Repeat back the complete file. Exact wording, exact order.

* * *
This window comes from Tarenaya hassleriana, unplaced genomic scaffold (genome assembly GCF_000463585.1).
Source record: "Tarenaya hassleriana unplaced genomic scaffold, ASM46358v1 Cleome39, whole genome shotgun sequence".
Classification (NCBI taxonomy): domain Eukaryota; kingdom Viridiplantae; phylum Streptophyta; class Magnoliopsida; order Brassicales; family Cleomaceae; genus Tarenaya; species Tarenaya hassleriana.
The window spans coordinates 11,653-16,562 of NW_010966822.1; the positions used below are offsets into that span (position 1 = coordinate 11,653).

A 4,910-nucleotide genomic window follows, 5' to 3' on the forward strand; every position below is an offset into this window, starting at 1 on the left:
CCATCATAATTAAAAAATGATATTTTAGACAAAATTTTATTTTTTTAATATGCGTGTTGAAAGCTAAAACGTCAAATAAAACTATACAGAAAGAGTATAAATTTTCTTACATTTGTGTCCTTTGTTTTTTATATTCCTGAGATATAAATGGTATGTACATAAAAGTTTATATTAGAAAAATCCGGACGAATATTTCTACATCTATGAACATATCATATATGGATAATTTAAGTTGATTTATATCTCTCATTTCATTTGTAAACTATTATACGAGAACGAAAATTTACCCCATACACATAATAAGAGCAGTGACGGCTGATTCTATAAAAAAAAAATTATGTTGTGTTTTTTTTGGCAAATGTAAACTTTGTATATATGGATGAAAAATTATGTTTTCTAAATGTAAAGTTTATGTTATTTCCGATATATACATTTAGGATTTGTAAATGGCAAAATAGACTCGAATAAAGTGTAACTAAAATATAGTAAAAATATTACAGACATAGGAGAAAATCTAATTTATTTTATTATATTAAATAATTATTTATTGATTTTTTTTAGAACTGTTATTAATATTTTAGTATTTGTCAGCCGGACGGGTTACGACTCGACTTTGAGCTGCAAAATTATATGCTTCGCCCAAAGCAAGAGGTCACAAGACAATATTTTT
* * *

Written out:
This window comes from Tarenaya hassleriana, unplaced genomic scaffold (genome assembly GCF_000463585.1).
Source record: "Tarenaya hassleriana unplaced genomic scaffold, ASM46358v1 Cleome39, whole genome shotgun sequence".
Classification (NCBI taxonomy): domain Eukaryota; kingdom Viridiplantae; phylum Streptophyta; class Magnoliopsida; order Brassicales; family Cleomaceae; genus Tarenaya; species Tarenaya hassleriana.
The window spans coordinates 11,653-16,562 of NW_010966822.1; the positions used below are offsets into that span (position 1 = coordinate 11,653).

A 4,910-nucleotide genomic window follows, 5' to 3' on the forward strand; every position below is an offset into this window, starting at 1 on the left:
CCATCATAATTAAAAAATGATATTTTAGACAAAATTTTATTTTTTTAATATGCGTGTTGAAAGCTAAAACGTCAAATAAAACTATACAGAAAGAGTATAAATTTTCTTACATTTGTGTCCTTTGTTTTTTATATTCCTGAGATATAAATGGTATGTACATAAAAGTTTATATTAGAAAAATCCGGACGAATATTTCTACATCTATGAACATATCATATATGGATAATTTAAGTTGATTTATATCTCTCATTTCATTTGTAAACTATTATACGAGAACGAAAATTTACCCCATACACATAATAAGAGCAGTGACGGCTGATTCTATAAAAAAAAAATTATGTTGTGTTTTTTTTGGCAAATGTAAACTTTGTATATATGGATGAAAAATTATGTTTTCTAAATGTAAAGTTTATGTTATTTCCGATATATACATTTAGGATTTGTAAATGGCAAAATAGACTCGAATAAAGTGTAACTAAAATATAGTAAAAATATTACAGACATAGGAGAAAATCTAATTTATTTTATTATATTAAATAATTATTTATTGATTTTTTTTAGAACTGTTATTAATATTTTAGTATTTGTCAGCCGGACGGGTTACGACTCGACTTTGAGCTGCAAAATTATATGCTTCGCCCAAAGCAAGAGGTCACAAGACAATATTTTT